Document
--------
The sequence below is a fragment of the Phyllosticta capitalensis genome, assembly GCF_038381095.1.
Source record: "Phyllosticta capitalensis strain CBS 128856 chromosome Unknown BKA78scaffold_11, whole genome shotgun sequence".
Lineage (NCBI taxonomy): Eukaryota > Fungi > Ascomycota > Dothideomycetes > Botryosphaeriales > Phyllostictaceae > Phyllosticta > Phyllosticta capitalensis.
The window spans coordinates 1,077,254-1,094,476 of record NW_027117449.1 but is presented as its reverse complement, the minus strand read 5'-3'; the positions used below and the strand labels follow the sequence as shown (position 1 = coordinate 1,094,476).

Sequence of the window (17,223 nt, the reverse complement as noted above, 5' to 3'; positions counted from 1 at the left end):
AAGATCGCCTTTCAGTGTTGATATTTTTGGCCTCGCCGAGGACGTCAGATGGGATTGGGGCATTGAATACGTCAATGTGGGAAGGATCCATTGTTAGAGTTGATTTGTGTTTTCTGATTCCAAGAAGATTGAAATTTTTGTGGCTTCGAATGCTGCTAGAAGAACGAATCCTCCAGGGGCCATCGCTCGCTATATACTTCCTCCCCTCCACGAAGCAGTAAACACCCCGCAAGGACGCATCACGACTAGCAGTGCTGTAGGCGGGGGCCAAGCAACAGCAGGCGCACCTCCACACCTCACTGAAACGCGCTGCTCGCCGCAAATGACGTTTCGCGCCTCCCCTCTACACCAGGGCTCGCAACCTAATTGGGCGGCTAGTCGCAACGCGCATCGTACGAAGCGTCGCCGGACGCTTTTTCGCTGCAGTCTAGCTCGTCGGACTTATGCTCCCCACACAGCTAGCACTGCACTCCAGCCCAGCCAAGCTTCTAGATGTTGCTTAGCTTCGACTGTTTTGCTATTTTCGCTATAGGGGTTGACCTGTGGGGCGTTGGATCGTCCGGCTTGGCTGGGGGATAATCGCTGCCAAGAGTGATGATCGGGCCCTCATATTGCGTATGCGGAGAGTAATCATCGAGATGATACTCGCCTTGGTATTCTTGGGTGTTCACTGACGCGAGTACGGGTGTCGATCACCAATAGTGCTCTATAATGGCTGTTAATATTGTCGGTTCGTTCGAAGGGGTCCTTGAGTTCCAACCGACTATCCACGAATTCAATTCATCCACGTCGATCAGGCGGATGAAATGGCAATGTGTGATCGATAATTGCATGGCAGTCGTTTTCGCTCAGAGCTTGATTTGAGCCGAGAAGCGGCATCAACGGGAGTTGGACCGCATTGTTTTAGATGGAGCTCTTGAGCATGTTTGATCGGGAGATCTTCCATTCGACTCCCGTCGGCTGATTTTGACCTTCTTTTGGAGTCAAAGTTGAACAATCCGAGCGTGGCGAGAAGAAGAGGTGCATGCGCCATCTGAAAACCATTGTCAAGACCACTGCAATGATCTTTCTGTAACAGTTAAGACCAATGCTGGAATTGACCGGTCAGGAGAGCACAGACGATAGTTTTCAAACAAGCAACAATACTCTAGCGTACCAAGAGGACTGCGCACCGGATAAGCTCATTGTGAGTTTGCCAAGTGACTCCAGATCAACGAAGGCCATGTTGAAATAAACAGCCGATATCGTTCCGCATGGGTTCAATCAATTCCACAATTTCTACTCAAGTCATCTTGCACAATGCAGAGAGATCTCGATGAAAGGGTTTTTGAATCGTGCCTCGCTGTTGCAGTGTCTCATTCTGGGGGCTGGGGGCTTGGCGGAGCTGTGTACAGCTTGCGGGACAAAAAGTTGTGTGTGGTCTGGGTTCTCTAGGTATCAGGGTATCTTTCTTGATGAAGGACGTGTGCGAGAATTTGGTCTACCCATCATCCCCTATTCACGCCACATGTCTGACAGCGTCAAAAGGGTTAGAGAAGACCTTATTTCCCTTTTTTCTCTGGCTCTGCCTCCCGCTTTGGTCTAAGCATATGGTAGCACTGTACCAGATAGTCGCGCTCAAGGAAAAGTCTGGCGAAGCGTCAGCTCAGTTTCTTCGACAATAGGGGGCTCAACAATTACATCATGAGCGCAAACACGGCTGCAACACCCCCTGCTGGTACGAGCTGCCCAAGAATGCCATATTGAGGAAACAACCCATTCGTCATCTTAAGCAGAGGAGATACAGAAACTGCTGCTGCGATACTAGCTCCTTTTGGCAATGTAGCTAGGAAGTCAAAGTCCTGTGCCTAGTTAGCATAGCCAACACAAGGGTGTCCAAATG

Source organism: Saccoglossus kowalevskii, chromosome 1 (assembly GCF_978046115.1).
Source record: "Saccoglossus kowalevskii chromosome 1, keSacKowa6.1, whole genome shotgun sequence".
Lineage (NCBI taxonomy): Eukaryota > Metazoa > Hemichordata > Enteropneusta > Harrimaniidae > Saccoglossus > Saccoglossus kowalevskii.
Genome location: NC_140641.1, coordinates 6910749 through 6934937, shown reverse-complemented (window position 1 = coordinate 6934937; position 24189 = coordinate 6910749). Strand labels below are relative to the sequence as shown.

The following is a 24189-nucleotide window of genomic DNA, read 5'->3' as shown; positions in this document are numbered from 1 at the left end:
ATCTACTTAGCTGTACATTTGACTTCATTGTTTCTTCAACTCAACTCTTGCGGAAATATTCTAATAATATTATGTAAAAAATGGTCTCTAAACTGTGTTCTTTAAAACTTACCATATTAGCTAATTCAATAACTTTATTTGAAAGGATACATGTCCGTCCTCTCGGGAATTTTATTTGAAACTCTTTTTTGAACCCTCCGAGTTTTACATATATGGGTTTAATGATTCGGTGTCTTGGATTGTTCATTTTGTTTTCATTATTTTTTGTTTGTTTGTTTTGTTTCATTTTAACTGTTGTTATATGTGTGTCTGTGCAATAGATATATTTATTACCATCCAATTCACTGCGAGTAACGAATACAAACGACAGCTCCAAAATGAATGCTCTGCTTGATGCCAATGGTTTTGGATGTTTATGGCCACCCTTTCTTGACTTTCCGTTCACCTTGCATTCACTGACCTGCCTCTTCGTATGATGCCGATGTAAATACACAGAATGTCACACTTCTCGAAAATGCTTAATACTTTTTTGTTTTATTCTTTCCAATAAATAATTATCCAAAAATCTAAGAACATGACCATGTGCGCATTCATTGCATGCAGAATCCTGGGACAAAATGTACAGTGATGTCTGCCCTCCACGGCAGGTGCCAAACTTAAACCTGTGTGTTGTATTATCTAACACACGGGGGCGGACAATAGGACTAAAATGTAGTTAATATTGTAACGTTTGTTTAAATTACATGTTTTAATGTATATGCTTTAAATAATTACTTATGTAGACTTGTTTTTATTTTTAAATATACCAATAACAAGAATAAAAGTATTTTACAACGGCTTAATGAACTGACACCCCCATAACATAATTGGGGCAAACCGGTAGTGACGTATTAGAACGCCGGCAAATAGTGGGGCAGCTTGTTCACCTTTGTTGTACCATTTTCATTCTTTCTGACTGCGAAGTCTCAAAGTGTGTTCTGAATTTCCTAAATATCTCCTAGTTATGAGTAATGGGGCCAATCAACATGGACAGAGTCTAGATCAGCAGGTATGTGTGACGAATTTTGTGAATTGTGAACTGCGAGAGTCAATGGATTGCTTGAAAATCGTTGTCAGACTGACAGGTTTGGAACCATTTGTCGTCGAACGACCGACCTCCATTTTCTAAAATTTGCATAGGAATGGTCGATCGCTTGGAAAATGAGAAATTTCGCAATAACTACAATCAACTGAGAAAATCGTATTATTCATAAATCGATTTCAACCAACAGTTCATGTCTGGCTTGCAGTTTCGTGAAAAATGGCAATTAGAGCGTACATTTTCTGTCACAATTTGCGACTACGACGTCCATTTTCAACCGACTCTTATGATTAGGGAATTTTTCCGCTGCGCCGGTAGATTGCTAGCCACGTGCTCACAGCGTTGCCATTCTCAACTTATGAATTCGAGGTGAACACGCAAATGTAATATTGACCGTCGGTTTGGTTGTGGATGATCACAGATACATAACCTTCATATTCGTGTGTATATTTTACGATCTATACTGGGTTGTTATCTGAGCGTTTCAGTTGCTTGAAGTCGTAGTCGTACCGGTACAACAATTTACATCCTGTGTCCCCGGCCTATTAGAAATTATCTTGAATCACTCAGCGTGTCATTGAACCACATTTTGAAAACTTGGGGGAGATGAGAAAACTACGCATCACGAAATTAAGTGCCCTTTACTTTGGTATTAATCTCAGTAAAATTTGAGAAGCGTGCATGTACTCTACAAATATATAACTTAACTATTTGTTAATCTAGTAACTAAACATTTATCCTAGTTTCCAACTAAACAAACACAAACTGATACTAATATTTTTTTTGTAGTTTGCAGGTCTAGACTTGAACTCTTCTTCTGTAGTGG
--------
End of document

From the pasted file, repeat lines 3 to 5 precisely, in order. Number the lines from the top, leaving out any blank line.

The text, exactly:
Lineage (NCBI taxonomy): Eukaryota > Fungi > Ascomycota > Dothideomycetes > Botryosphaeriales > Phyllostictaceae > Phyllosticta > Phyllosticta capitalensis.
The window spans coordinates 1,077,254-1,094,476 of record NW_027117449.1 but is presented as its reverse complement, the minus strand read 5'-3'; the positions used below and the strand labels follow the sequence as shown (position 1 = coordinate 1,094,476).

Sequence of the window (17,223 nt, the reverse complement as noted above, 5' to 3'; positions counted from 1 at the left end):